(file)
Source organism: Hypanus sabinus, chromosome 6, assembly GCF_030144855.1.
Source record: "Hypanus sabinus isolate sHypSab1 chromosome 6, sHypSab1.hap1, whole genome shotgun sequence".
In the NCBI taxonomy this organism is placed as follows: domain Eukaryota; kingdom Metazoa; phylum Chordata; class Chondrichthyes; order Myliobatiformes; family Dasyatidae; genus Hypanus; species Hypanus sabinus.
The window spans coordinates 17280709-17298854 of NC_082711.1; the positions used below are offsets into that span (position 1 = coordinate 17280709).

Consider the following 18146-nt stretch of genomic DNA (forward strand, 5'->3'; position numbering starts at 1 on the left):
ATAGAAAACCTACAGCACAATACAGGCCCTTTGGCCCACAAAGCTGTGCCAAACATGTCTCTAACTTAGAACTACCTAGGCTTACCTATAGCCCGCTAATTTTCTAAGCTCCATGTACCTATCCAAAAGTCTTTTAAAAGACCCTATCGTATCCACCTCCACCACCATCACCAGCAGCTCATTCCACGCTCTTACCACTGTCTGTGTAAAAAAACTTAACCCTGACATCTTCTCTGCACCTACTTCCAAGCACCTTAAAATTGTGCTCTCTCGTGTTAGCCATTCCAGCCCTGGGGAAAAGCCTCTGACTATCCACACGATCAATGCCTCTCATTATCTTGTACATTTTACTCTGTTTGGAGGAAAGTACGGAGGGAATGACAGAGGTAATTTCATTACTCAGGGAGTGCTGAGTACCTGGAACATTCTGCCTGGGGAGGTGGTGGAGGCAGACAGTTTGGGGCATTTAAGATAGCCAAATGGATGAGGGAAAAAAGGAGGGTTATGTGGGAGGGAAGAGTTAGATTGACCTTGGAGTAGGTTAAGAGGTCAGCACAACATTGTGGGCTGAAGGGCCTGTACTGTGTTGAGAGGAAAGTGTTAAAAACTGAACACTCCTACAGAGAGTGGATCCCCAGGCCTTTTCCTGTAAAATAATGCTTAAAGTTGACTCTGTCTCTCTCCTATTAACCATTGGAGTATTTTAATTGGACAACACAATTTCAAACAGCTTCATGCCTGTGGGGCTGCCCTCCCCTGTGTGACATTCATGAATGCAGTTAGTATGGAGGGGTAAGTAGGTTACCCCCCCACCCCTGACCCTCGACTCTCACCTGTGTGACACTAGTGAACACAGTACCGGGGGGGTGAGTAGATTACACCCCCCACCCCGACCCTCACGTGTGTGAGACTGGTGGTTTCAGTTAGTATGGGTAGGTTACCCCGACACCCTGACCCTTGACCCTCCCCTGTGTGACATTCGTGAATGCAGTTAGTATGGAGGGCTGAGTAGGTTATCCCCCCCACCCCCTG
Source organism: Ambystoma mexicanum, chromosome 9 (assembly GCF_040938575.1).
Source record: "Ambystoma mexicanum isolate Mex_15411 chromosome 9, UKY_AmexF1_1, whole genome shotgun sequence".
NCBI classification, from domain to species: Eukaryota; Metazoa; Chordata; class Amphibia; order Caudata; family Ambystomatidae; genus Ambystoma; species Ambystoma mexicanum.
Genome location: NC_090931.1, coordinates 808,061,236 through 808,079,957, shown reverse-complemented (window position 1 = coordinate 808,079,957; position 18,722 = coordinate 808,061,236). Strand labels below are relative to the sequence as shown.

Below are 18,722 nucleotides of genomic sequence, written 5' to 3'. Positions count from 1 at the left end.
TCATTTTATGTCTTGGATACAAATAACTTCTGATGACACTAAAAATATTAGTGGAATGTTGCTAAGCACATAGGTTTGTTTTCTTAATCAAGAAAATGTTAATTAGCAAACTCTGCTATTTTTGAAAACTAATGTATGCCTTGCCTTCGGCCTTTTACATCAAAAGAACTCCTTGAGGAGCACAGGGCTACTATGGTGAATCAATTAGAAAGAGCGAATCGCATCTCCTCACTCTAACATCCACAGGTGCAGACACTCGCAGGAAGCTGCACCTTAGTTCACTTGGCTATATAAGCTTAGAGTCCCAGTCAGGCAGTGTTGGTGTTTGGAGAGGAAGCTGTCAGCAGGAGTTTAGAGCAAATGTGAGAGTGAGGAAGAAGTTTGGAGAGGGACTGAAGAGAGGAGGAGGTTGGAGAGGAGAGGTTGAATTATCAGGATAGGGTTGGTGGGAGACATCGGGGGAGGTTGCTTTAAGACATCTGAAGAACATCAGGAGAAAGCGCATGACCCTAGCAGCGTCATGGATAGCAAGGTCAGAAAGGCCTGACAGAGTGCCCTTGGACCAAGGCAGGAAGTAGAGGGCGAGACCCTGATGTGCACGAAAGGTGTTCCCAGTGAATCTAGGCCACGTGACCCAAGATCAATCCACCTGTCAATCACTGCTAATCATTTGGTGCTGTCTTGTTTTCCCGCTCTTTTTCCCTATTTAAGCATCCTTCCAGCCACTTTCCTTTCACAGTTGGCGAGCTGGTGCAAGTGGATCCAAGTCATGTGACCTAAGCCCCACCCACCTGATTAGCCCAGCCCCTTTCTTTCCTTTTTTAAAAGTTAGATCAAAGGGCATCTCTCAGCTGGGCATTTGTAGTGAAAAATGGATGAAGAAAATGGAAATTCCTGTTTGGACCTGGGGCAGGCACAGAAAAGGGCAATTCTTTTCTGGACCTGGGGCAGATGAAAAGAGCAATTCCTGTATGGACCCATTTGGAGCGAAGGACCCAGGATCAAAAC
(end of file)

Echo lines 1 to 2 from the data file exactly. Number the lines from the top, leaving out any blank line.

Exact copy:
Source organism: Hypanus sabinus, chromosome 6, assembly GCF_030144855.1.
Source record: "Hypanus sabinus isolate sHypSab1 chromosome 6, sHypSab1.hap1, whole genome shotgun sequence".